Waist Circumference Is Not a Better Predictor than BMI for Childhood Diabetes

Measuring a patient's waist circumference is not a better method of identifying an increased risk of developing type 2 diabetes than measuring BMI.

According to a recent study performed by University of Michigan researchers, measuring a patient’s waist circumference is not a better method of identifying children with an increased risk of developing type 2 diabetes than taking a body mass index (BMI) measurement.

The study was led by Joyce M. Lee, MD, a pediatric endocrinologist from University of Michigan’s C.S. Mott Children's Hospital.

Rates of obesity and type 2 diabetes have skyrocketed in the United States in recent years, leading to a search for new ways to identify children at high risk of developing the conditions; generally, children with high insulin levels are most at risk for developing type 2 diabetes.

The American Academy of Pediatrics (AAP) recommends utilizing measuring a child’s BMI in a primary care setting order to predict a child’s risk. Recently, however, researchers have begun investigating whether there are better methods available.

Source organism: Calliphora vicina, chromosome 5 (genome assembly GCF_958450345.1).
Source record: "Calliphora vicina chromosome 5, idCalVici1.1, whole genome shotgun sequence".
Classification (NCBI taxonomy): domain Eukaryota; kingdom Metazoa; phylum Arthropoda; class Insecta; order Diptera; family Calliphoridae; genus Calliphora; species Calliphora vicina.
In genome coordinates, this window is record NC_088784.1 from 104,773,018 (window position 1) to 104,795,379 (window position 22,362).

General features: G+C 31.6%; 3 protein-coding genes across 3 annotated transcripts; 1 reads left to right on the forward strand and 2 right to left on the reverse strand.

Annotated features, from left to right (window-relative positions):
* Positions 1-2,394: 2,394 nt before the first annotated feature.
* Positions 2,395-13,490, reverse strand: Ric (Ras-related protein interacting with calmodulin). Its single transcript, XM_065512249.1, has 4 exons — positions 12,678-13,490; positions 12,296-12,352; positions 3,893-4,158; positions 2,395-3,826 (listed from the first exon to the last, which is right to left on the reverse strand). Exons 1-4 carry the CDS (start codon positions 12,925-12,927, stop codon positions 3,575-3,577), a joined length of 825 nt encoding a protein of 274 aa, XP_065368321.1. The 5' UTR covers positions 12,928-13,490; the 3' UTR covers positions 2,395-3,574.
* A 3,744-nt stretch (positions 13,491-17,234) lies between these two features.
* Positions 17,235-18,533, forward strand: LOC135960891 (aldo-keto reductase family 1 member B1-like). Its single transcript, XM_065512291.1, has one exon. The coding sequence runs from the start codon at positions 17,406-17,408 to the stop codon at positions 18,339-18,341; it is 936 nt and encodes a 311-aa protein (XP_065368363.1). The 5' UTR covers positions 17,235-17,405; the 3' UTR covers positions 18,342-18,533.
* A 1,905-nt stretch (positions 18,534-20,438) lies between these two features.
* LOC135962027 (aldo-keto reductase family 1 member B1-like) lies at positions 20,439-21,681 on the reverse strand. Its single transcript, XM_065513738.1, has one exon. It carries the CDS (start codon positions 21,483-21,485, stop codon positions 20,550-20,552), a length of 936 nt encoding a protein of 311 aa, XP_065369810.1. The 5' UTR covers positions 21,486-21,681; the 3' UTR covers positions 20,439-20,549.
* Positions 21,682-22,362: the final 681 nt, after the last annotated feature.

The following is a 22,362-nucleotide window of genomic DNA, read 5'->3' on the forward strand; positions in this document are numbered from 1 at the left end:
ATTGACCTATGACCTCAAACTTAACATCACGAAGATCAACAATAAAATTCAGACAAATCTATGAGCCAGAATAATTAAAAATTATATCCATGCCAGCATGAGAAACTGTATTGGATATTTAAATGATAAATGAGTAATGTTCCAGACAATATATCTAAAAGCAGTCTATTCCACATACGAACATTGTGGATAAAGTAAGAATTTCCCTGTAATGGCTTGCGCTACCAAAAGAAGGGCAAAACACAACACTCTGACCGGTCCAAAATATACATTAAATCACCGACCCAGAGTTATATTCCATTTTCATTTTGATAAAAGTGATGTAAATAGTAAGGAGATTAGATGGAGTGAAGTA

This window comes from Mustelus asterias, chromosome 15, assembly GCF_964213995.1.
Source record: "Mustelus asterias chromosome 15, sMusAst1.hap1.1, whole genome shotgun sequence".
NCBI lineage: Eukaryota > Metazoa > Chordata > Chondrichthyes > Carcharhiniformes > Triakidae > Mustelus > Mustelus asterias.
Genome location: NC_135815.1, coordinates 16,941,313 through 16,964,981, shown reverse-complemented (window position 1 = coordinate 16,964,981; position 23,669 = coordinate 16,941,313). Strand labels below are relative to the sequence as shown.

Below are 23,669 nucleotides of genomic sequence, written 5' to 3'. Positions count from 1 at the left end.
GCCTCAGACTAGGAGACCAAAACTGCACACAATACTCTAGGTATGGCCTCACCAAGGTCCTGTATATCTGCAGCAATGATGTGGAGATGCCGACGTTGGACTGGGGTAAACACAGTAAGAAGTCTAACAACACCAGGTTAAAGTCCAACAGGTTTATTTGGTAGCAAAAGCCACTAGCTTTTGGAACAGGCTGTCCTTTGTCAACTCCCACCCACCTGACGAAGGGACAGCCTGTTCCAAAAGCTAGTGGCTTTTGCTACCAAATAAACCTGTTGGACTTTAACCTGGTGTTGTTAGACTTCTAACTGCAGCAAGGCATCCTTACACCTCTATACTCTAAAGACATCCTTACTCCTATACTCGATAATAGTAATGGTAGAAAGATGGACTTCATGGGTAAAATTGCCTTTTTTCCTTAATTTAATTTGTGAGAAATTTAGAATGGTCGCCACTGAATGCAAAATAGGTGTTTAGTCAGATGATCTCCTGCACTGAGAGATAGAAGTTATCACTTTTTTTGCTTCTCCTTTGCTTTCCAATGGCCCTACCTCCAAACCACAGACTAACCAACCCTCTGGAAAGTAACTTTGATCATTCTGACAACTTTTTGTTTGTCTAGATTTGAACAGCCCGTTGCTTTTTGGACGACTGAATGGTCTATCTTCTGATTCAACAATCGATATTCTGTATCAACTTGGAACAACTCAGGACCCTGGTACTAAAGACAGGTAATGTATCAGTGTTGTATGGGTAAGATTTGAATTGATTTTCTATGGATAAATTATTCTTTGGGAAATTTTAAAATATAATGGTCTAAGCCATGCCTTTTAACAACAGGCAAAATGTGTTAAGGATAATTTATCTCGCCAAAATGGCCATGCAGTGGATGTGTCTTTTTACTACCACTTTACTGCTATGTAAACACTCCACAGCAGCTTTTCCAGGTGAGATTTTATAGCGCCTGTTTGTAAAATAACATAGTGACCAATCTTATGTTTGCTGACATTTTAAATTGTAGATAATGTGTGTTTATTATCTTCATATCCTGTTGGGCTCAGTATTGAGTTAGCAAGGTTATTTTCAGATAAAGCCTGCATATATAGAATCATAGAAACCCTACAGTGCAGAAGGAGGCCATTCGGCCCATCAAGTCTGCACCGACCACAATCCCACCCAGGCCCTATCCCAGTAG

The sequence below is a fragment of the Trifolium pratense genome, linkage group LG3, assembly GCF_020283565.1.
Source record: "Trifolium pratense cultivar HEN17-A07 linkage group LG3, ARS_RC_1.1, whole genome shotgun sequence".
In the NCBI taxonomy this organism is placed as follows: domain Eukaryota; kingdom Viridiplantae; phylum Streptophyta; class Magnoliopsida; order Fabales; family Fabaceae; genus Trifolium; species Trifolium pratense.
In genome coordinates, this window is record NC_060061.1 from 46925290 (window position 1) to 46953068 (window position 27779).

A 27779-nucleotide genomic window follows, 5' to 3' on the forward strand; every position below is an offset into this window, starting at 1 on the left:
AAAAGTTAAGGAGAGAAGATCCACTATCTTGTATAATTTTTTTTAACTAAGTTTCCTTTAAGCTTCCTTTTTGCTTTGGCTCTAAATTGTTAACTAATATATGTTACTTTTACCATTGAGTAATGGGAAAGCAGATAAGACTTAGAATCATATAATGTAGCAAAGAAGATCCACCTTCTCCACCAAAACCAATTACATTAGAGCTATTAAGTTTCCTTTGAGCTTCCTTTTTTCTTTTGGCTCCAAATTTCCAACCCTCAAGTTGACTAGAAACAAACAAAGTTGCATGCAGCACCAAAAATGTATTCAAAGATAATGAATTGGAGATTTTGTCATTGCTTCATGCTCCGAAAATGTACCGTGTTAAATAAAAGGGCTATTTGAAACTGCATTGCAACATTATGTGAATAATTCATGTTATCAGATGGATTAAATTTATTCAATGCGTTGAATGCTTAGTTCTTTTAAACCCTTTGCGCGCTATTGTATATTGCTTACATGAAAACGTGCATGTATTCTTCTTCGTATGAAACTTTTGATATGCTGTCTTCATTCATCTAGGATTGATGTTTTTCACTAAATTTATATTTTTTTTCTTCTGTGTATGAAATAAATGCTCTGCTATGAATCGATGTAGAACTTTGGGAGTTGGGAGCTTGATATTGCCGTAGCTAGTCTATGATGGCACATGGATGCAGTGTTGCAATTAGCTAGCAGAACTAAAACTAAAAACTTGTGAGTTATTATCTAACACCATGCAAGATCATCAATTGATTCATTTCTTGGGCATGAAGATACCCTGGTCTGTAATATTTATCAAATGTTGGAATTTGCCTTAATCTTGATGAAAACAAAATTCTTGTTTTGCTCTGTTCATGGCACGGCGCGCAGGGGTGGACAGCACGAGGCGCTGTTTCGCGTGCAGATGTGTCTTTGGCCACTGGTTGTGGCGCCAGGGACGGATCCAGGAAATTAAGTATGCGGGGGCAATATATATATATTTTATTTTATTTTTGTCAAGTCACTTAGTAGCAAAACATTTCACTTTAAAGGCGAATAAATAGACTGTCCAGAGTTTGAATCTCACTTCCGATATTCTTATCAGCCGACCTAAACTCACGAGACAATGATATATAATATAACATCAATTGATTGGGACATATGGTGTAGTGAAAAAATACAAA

"There is increasing interest in measuring waist circumference in children to assess for chronic disease risk," reported Lee, a member of the Child Health Evaluation and Research (CHEAR) Unit. "Providers may be unsure of whether they should be measuring body mass index, weight circumference or both to determine those risks.”

"Waist circumference measures excess fat around the belly, which is an important risk factor for type 2 diabetes," Lee continued. "It has been suggested that waist circumference should be used instead of BMI for prediction of diabetes risk."

The researchers gathered data from the National Health and Nutrition Examination Survey between the years of 1999 and 2002. They focused on BMI, waist circumference, fasting glucose, and insulin levels in an ethnically diverse sample of 1,571 adolescents.

Of the 1,571 adolescents studied, 12% of them suffered from insulin resistance; the researchers found that in the case of identifying these children, both the BMI and waist circumference measurement methods were equal.

"Waist circumference does not seem to provide a distinct advantage over BMI for identifying high-risk adolescents,” Lee said. “Our findings suggest that further studies are needed before waist circumference is included as part of routine pediatric primary care screening.”

Based on these findings, Lee and colleagues advised primary care doctors to continue using the BMI measurement for now, as is recommended by the AAP.

This study was published online in the Journal of Adolescent Health.